Adolescent drug abusers are particularly at high risk for a host of problems, such as HIV-related behaviors, for themselves and their families. Unfortunately, very few youth with drug abuse or dependence in the United States receive treatment. This population of untreated youth represents a massive "treatment gap" in adolescent health care that renders impotent a potentially important avenue for preventing chronic drug abuse and related difficulties. While the juvenile justice system represents a prominent path linking drug-abusing adolescents with treatment services, only one fifth of the adolescents who need treatment each year are apprehended by the legal system. As a result, large numbers of youth in need of treatment go undetected by the most typical entry way into the system. Moreover, the lack of motivation for treatment characterizing most adolescent drug abusers significantly decreases the likelihood these youth will enter treatment, barring mandates from the legal system or other social institutions. These adolescents represent a sizeable and, heretofore, overlooked population of treatment-elusive youth. Efficacy studies have demonstrated that Community Reinforcement Training (CRT), an approach that involves teaching parents how to engage their youth into treatment can work to recruit 60-80% of these treatment-elusive youth. The proposed study will improve upon our prior work by using a group format to provide a less costly procedure for engaging youth into treatment to make it more portable to treatment agencies, schools, juvenile justice, and other community organizations seeking to offer support to parents or engage youth in treatment, thus significantly increasing the adoption and sustainability of the approach. The proposed pilot research will examine the efficacy of the group format (G-CRT) for helping parents engage their unmotivated, resistant youth in treatment compared to the traditional individual format (I-CRT). Parents (n = 60) will be randomly assigned to G-CRT or to I-CRT. We will evaluate the differential efficacy of G-CRT, relative to I-CRT, on rates of adolescent engagement in treatment. We expect that G-CRT compared to I-CRT will also be associated with greater parent encouragement of adolescent sobriety, perceived social support, and family functioning. We also predict that changes on these process variables will predict increased success in engaging adolescents. We will also examine treatment outcomes for youth engaged in CBT as a function of parental involvement in G-CRT or I-CRT. We predict enhanced support received by parents in G-CRT will result in greater reductions in drug use and lower levels of HIV-risk behaviors, outcomes hypothesized to be mediated by motivation to change and session attendance. Finally, we will conduct an informal cost-effectiveness analysis to derive preliminary estimates of the relative costs of each treatment modality per outcome unit and hypothesize that G-CRT will be more cost effective than I-CRT by virtue of having higher clinical effectiveness and lower costs. Successful outcomes here will provide the basis for a full clinical trial with larger samples.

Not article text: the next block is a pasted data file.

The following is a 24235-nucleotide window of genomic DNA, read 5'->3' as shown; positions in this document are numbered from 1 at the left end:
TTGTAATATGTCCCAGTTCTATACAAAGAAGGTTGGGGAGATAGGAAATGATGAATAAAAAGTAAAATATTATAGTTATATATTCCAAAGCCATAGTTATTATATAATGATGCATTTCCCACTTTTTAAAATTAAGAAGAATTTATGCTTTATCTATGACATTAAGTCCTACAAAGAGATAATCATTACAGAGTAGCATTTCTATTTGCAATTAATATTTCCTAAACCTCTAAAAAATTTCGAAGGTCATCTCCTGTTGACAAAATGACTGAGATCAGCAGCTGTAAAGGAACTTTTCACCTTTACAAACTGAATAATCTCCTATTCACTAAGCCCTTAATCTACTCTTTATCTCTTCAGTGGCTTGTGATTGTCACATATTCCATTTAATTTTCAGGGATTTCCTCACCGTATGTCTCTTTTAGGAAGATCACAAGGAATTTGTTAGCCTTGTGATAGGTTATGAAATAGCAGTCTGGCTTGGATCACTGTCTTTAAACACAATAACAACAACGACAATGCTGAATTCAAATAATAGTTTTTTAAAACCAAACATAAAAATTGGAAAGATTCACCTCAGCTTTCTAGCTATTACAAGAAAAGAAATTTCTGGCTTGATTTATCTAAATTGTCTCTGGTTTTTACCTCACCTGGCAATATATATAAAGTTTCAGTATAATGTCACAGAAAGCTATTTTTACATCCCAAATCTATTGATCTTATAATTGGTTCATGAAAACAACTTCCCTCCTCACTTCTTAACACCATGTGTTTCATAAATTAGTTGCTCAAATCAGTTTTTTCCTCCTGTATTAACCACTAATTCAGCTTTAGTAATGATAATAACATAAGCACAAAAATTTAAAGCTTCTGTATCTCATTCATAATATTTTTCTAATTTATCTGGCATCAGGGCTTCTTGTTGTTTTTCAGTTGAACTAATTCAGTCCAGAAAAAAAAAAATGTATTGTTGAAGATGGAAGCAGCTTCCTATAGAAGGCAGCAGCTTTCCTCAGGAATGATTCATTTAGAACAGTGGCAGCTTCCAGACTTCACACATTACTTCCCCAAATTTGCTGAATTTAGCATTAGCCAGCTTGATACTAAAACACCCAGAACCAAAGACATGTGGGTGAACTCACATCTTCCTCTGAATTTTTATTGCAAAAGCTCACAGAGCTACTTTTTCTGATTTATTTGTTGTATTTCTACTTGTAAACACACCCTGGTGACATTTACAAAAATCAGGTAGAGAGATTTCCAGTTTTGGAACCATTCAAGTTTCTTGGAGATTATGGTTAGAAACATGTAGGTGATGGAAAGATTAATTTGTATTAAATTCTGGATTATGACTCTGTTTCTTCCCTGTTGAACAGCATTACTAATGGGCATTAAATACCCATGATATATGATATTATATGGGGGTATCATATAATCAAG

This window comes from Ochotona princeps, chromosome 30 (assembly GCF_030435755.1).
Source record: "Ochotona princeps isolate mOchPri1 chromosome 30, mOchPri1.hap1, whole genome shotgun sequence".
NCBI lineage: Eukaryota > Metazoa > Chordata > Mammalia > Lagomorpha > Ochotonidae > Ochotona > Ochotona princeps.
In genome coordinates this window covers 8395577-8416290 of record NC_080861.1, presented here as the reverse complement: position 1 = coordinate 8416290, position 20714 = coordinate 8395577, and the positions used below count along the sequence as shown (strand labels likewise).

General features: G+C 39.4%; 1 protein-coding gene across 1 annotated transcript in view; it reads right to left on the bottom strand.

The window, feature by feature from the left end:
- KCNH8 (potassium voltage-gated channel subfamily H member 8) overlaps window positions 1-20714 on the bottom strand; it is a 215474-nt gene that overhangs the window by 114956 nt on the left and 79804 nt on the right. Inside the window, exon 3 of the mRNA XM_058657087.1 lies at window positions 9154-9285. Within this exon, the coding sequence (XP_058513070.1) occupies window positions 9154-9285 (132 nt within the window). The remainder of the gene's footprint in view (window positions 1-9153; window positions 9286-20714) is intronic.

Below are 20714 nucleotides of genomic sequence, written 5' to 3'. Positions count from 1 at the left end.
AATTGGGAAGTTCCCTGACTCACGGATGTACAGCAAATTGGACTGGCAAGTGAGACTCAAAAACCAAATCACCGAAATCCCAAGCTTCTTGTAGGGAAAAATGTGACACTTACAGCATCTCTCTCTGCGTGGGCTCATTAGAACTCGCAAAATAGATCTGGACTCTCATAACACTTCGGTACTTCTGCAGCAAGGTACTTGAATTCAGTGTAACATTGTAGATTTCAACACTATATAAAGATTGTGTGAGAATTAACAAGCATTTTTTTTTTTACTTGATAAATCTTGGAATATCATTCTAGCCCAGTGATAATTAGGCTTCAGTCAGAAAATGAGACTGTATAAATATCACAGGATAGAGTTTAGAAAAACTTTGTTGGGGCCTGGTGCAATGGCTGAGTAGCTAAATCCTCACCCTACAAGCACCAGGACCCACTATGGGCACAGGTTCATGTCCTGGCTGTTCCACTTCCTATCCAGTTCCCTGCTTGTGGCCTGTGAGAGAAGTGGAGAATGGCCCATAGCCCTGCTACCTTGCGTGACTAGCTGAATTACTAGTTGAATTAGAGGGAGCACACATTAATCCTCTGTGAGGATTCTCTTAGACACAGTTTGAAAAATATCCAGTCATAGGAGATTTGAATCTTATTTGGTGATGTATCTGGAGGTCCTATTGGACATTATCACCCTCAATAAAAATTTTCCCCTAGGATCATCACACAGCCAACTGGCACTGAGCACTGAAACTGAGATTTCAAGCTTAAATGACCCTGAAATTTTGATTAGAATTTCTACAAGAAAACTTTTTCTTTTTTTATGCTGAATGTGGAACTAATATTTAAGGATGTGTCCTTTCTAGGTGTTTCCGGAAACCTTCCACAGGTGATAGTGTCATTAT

There is a profound gap in treatment services for adolescents abusing or dependent on illicit drugs with a risk of HIV or other sexually transmitted diseases given that over 92% of them do did not receive treatment. The proposed study is designed to teach family members to recruit such adolescents into treatment, an innovative strategy that has both short and long term positive implications for public health.